Harry Potter’s Empire Strikes Back? Don’t Make Me Laugh

12 reasons why Deathly Hallows: Part 1 is no Empire Strikes Back … or even The Two Towers

Monday, November 29, 2010: The Empire Strikes Back director Irvin Kershner died this morning. As it happens, this essay, just published Friday, is probably about as in-depth a paean to that film as I will ever write. As one of the all-time great sequels and the most-admired of the Star Wars films, The Empire Strikes Back was a constant point of comparison in evaluating other sequels. Few if any films to which it was compared benefited from the comparison. I’d like to think Kershner might have appreciated this essay. (Warning: Spoilers ahoy.


To the unenchanted, myself included, Harry Potter and the Deathly Hallows: Part 1 plays as a dark, confusing downer without much magic, action or emotional weight. Enthusiastic fans, though, have dubbed it a deeper, more mature film, even going so far as to compare it to one of fantasy cinema’s most revered classics: Star Wars: The Empire Strikes Back.

Not that anyone, so far as I know, is actually putting Deathly Hallows: Part 1 in the same league as The Empire Strikes Back. That’s obviously crazy talk. Still, as a dark, penultimate chapter with an indefinite ending setting up the triumphant finale, could Deathly Hallows: Part 1 reasonably be considered, in its own modest way, a loose counterpart to Empire Strikes Back?

Or, failing that, how about a somewhat less revered point of comparison? Say, The Two Towers, another dark prelude that’s cropped up in discussion around Deathly Hallows: Part 1?

Um. No. What makes The Empire Strikes Back so great as a sequel is that it is not only darker and more mature, but also grander, more heroic, more romantic, funnier, richer, and in practically all ways more ambitious than its predecessor. The Two Towers may not outdo its predecessor in the same way, but its inventiveness, visions and vistas take the world of The Fellowship of the Ring into utterly new places, enriching the series with many of its most memorable elements.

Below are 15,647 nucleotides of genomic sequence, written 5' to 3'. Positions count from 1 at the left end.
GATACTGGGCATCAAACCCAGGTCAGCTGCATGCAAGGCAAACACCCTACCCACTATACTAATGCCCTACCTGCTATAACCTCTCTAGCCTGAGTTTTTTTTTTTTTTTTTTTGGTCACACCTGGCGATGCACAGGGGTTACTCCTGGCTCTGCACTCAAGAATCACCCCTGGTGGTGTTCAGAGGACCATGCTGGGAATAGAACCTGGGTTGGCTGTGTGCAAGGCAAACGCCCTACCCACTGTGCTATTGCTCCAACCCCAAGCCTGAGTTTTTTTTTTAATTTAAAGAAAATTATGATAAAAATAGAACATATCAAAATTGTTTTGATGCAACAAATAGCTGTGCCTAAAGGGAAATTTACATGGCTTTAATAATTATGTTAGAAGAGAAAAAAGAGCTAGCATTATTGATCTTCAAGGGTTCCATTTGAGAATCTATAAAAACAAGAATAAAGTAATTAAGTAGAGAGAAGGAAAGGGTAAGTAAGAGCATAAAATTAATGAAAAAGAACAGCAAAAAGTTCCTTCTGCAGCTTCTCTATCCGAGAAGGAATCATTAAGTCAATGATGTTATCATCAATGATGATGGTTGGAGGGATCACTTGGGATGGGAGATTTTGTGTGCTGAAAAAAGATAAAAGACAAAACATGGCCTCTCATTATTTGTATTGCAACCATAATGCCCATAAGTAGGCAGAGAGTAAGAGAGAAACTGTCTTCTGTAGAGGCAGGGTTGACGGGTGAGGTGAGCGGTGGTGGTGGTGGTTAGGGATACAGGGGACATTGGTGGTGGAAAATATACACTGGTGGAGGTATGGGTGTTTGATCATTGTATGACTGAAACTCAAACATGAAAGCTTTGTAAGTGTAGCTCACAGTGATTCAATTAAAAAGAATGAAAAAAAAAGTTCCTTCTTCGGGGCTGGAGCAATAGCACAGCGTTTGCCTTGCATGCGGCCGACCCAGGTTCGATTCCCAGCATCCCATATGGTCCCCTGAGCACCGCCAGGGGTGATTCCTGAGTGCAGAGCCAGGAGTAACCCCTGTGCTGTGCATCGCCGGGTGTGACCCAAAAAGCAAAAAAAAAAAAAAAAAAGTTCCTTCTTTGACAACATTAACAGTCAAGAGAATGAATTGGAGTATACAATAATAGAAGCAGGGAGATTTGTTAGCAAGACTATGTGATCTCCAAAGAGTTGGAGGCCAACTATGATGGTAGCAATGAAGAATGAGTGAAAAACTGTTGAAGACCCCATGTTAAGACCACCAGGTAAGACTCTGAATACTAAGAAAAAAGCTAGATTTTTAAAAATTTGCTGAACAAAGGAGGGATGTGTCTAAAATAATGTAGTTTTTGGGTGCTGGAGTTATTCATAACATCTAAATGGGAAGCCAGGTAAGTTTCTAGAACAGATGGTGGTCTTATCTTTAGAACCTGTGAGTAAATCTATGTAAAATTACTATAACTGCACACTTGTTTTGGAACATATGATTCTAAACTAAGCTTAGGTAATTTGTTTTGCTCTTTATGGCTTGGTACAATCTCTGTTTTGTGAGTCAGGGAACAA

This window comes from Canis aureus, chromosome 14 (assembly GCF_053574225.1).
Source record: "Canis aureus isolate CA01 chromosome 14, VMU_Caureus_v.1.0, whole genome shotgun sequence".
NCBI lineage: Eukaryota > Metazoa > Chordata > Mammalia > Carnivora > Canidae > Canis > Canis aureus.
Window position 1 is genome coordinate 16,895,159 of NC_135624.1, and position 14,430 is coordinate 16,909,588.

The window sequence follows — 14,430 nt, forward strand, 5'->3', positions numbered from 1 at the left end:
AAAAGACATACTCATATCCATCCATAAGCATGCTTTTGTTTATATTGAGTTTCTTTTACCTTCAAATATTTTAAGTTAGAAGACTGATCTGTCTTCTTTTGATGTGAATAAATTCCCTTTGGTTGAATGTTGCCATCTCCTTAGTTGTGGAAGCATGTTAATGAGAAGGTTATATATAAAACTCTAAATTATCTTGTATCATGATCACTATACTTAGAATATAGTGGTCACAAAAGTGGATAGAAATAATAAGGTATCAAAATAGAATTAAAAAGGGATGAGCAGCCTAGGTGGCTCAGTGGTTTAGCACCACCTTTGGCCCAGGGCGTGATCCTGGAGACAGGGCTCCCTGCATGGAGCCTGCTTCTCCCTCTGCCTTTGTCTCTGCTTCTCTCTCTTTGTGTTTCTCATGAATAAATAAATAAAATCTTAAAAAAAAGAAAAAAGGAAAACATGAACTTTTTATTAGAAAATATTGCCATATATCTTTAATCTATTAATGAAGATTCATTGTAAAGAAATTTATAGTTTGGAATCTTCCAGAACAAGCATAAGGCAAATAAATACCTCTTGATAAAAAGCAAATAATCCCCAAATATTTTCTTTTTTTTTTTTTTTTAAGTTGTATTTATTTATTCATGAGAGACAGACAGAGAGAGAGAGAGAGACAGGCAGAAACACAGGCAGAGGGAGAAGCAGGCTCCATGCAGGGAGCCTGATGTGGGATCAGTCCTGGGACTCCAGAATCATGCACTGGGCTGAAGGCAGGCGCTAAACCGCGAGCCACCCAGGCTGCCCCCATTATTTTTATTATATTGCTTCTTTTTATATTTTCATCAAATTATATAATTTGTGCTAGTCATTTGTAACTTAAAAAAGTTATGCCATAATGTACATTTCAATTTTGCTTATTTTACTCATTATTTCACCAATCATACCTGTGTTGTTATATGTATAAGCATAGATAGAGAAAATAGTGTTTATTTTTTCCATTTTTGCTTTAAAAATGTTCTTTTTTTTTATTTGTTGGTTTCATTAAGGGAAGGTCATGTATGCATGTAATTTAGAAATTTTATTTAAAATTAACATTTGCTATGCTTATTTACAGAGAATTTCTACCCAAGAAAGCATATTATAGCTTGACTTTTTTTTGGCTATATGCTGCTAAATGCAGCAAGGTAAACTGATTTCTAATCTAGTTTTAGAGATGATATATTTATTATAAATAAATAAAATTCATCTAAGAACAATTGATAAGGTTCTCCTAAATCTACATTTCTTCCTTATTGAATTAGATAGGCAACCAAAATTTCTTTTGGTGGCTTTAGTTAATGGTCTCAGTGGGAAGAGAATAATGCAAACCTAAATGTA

Even by the more modest standards of Harry Potter films, Deathly Hallows: Part 1 doesn’t do anything like that. Here are a dozen reasons why.

  1. Spectacular action scenes. ESB and TTT boast unprecedented set pieces that still awe today: the Walker assault on the Hoth Rebel base; the siege at Helm’s Deep; the asteroid-field dogfight; the Ent assault on Isengard; the first encounter and lightsaber duel of Darth Vader and Luke Skywalker.
  2. The HP series has offered magical action scenes in the past — Harry’s battle with the dragon in Goblet of Fire comes to mind, and folks like Quidditch — but what action there is in DH1 is strictly been there, done that: a couple of ho-hum chase scenes, a couple of pedestrian showdowns. Nothing to write home about.

  3. Visionary new locales. ESB and TTT offers dazzling imaginative settings: frozen Hoth with its Rebel base melted into the ice; the rustic Nordic grandeur of Edoras; the asteroid field; Helm’s Deep; Yoda’s swamp world of Dagobah; Saruman’s terrible workshop; Bespin’s Cloud City.
  4. The HP series has taken us to some magical places, above all Hogwarts itself — but DH1 has only one halfway interesting imaginary setting, the Ministry of Magic. Nothing to compare to the eye candy of previous films. (There is some nice natural scenery dimly echoing the rugged beauty of Rohan in TTT, but that’s about it.)

  5. Memorable new characters and creature designs. ESB and TTT introduce memorable, consequential new characters and state-of-the-art creature effects — sometimes at the same time, the crowning examples being Yoda and Gollum. Consider also Treebeard and the Ents; Taun Tauns, Wargs and winged Fell Beasts; Lando Calrissian, Éowyn, Éomer and Faramir.